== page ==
• Visual perception augments the physiological sensitivity of our eyes to light with all the inferences from which our understanding of the world is derived.
Light, colour and vision
  • The human eye and so human vision are tuned and respond to the visible spectrum and so to colours between red and violet.
  • Light is rarely of a single wavelength, so an observer will usually be exposed to a contiguous spread of different wavelengths of light or a mixture of wavelengths from different areas of the spectrum.
  • There are no properties of electromagnetic radiation that distinguish visible light from other parts of the electromagnetic spectrum other than wavelength and frequency.
  • Colour is not a property of electromagnetic radiation, but a feature of vision and the visual perception of an observer.
  • Colour is what human beings see in the presence of light.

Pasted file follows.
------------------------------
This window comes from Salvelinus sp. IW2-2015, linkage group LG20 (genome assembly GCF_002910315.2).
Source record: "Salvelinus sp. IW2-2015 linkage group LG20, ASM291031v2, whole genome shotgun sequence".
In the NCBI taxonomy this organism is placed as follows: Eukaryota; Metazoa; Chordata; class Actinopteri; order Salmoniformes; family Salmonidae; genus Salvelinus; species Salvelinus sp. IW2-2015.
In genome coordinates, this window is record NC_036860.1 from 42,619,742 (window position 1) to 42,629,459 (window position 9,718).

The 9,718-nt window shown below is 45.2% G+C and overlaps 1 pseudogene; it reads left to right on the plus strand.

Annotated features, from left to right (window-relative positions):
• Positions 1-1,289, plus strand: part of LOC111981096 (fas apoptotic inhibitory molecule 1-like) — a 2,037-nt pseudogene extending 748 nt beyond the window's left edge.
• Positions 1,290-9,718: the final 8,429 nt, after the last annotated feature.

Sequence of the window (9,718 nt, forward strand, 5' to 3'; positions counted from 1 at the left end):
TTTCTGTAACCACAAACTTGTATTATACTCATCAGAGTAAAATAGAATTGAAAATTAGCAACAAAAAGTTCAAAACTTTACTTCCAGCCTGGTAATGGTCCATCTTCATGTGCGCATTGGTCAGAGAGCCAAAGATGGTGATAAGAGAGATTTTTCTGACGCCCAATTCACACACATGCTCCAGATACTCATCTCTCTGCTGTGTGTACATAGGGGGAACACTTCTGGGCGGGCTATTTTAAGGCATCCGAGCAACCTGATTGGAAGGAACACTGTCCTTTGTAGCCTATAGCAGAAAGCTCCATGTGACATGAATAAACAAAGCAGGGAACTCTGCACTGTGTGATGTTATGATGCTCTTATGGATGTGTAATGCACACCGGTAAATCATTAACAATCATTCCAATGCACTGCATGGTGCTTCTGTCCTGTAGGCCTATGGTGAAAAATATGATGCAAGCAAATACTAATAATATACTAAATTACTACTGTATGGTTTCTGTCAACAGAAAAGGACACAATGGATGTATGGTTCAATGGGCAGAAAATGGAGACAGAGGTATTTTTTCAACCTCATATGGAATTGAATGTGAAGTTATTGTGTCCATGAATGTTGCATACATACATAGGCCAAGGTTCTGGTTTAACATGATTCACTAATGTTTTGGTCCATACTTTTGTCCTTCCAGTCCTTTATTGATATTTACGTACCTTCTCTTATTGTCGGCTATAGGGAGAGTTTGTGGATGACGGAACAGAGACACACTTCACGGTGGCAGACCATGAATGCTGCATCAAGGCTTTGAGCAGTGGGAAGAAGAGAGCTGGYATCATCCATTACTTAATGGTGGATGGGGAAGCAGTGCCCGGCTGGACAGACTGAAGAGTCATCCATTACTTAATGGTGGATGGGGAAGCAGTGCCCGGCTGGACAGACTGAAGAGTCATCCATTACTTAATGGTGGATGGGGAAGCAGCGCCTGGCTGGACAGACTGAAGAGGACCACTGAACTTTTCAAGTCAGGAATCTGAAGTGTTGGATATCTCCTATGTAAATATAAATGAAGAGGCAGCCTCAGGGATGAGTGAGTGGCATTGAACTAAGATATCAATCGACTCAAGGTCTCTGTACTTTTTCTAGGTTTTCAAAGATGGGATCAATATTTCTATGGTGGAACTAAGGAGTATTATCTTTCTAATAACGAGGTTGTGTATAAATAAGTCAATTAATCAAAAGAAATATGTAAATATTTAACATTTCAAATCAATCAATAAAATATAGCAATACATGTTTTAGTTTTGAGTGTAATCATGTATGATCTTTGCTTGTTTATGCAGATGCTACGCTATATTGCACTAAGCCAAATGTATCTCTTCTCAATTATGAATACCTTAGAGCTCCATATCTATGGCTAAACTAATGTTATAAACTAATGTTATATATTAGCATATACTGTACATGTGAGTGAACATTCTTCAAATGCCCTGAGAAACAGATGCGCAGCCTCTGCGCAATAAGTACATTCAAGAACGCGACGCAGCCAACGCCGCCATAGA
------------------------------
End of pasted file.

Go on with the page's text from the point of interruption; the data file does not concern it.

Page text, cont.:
• Objects appear to be different colours to an observer depending on the wavelengths and intensity of light at the moment it strikes the retina at the back of the eye.
Trichromatic colour vision (Trichromacy)

Trichromatic colour theory explains the system the human eye uses to see colour.

  • Trichromatic colour theory is based on the presence of three types of light-sensitive cone cells in the retina at the back of our eyes, each sensitive to a different spread of colour.
  • All the colours we observe result from the simultaneous response of all three types of cones.
  • The sensitivity of cone cells is the physiological basis for trichromatic colour vision in humans.
  • The fact that we see colour is, in the first instance, the result of interactions among the three types of cones, each of which responds with a bias towards its favoured wavelength within the visible spectrum.